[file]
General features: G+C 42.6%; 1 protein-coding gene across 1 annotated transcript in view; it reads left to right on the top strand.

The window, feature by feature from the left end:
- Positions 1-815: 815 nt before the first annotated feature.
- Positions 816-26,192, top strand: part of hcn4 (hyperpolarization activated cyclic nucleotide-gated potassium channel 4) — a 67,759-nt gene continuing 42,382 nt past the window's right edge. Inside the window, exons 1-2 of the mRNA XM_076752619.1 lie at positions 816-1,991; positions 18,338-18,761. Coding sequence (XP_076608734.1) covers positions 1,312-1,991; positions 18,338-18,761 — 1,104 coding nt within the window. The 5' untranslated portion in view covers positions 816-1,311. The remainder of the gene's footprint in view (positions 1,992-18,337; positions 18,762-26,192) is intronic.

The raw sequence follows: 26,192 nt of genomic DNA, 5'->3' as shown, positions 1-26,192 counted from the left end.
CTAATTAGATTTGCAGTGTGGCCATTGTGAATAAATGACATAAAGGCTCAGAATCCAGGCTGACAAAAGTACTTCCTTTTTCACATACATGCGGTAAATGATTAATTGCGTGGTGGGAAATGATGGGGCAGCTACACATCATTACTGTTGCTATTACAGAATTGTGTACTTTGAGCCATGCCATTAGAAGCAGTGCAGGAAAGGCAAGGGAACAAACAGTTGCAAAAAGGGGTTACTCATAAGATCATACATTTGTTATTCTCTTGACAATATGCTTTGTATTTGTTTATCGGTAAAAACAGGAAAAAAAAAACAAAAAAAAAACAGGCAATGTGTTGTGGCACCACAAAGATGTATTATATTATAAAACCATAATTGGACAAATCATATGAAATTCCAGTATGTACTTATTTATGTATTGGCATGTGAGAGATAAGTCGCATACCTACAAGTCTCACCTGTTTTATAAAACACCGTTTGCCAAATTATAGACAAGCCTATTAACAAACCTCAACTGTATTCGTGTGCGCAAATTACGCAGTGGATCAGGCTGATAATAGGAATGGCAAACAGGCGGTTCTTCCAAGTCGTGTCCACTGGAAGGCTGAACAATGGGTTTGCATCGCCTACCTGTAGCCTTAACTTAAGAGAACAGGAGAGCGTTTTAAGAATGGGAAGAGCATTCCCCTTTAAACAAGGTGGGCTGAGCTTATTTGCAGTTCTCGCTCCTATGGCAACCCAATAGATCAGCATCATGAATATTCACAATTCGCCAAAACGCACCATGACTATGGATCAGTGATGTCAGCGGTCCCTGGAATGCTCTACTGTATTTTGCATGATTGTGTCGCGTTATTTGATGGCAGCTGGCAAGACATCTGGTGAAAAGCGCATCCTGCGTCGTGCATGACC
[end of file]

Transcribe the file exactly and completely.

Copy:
General features: G+C 42.6%; 1 protein-coding gene across 1 annotated transcript in view; it reads left to right on the top strand.

The window, feature by feature from the left end:
- Positions 1-815: 815 nt before the first annotated feature.
- Positions 816-26,192, top strand: part of hcn4 (hyperpolarization activated cyclic nucleotide-gated potassium channel 4) — a 67,759-nt gene continuing 42,382 nt past the window's right edge. Inside the window, exons 1-2 of the mRNA XM_076752619.1 lie at positions 816-1,991; positions 18,338-18,761. Coding sequence (XP_076608734.1) covers positions 1,312-1,991; positions 18,338-18,761 — 1,104 coding nt within the window. The 5' untranslated portion in view covers positions 816-1,311. The remainder of the gene's footprint in view (positions 1,992-18,337; positions 18,762-26,192) is intronic.

The raw sequence follows: 26,192 nt of genomic DNA, 5'->3' as shown, positions 1-26,192 counted from the left end.
CTAATTAGATTTGCAGTGTGGCCATTGTGAATAAATGACATAAAGGCTCAGAATCCAGGCTGACAAAAGTACTTCCTTTTTCACATACATGCGGTAAATGATTAATTGCGTGGTGGGAAATGATGGGGCAGCTACACATCATTACTGTTGCTATTACAGAATTGTGTACTTTGAGCCATGCCATTAGAAGCAGTGCAGGAAAGGCAAGGGAACAAACAGTTGCAAAAAGGGGTTACTCATAAGATCATACATTTGTTATTCTCTTGACAATATGCTTTGTATTTGTTTATCGGTAAAAACAGGAAAAAAAAAACAAAAAAAAAACAGGCAATGTGTTGTGGCACCACAAAGATGTATTATATTATAAAACCATAATTGGACAAATCATATGAAATTCCAGTATGTACTTATTTATGTATTGGCATGTGAGAGATAAGTCGCATACCTACAAGTCTCACCTGTTTTATAAAACACCGTTTGCCAAATTATAGACAAGCCTATTAACAAACCTCAACTGTATTCGTGTGCGCAAATTACGCAGTGGATCAGGCTGATAATAGGAATGGCAAACAGGCGGTTCTTCCAAGTCGTGTCCACTGGAAGGCTGAACAATGGGTTTGCATCGCCTACCTGTAGCCTTAACTTAAGAGAACAGGAGAGCGTTTTAAGAATGGGAAGAGCATTCCCCTTTAAACAAGGTGGGCTGAGCTTATTTGCAGTTCTCGCTCCTATGGCAACCCAATAGATCAGCATCATGAATATTCACAATTCGCCAAAACGCACCATGACTATGGATCAGTGATGTCAGCGGTCCCTGGAATGCTCTACTGTATTTTGCATGATTGTGTCGCGTTATTTGATGGCAGCTGGCAAGACATCTGGTGAAAAGCGCATCCTGCGTCGTGCATGACC